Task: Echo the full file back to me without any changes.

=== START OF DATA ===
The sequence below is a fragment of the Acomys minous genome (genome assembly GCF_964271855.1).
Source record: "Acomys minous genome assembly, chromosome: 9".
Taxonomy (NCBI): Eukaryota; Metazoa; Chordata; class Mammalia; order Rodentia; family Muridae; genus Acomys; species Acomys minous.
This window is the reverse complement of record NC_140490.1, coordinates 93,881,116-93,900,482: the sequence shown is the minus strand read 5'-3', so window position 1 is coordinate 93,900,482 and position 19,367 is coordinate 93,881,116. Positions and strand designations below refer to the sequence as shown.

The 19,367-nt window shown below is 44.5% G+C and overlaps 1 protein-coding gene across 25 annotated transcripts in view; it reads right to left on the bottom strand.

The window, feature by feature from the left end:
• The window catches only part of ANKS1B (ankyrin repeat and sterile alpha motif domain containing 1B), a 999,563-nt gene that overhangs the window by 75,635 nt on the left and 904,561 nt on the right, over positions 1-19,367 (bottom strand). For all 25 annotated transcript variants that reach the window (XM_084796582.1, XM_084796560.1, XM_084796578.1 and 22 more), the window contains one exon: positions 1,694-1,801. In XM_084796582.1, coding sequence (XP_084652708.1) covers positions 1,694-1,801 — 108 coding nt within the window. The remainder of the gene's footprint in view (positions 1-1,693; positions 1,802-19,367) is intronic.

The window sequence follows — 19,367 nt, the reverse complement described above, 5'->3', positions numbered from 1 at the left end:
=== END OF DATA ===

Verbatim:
The sequence below is a fragment of the Acomys minous genome (genome assembly GCF_964271855.1).
Source record: "Acomys minous genome assembly, chromosome: 9".
Taxonomy (NCBI): Eukaryota; Metazoa; Chordata; class Mammalia; order Rodentia; family Muridae; genus Acomys; species Acomys minous.
This window is the reverse complement of record NC_140490.1, coordinates 93,881,116-93,900,482: the sequence shown is the minus strand read 5'-3', so window position 1 is coordinate 93,900,482 and position 19,367 is coordinate 93,881,116. Positions and strand designations below refer to the sequence as shown.

The 19,367-nt window shown below is 44.5% G+C and overlaps 1 protein-coding gene across 25 annotated transcripts in view; it reads right to left on the bottom strand.

The window, feature by feature from the left end:
• The window catches only part of ANKS1B (ankyrin repeat and sterile alpha motif domain containing 1B), a 999,563-nt gene that overhangs the window by 75,635 nt on the left and 904,561 nt on the right, over positions 1-19,367 (bottom strand). For all 25 annotated transcript variants that reach the window (XM_084796582.1, XM_084796560.1, XM_084796578.1 and 22 more), the window contains one exon: positions 1,694-1,801. In XM_084796582.1, coding sequence (XP_084652708.1) covers positions 1,694-1,801 — 108 coding nt within the window. The remainder of the gene's footprint in view (positions 1-1,693; positions 1,802-19,367) is intronic.

The window sequence follows — 19,367 nt, the reverse complement described above, 5'->3', positions numbered from 1 at the left end: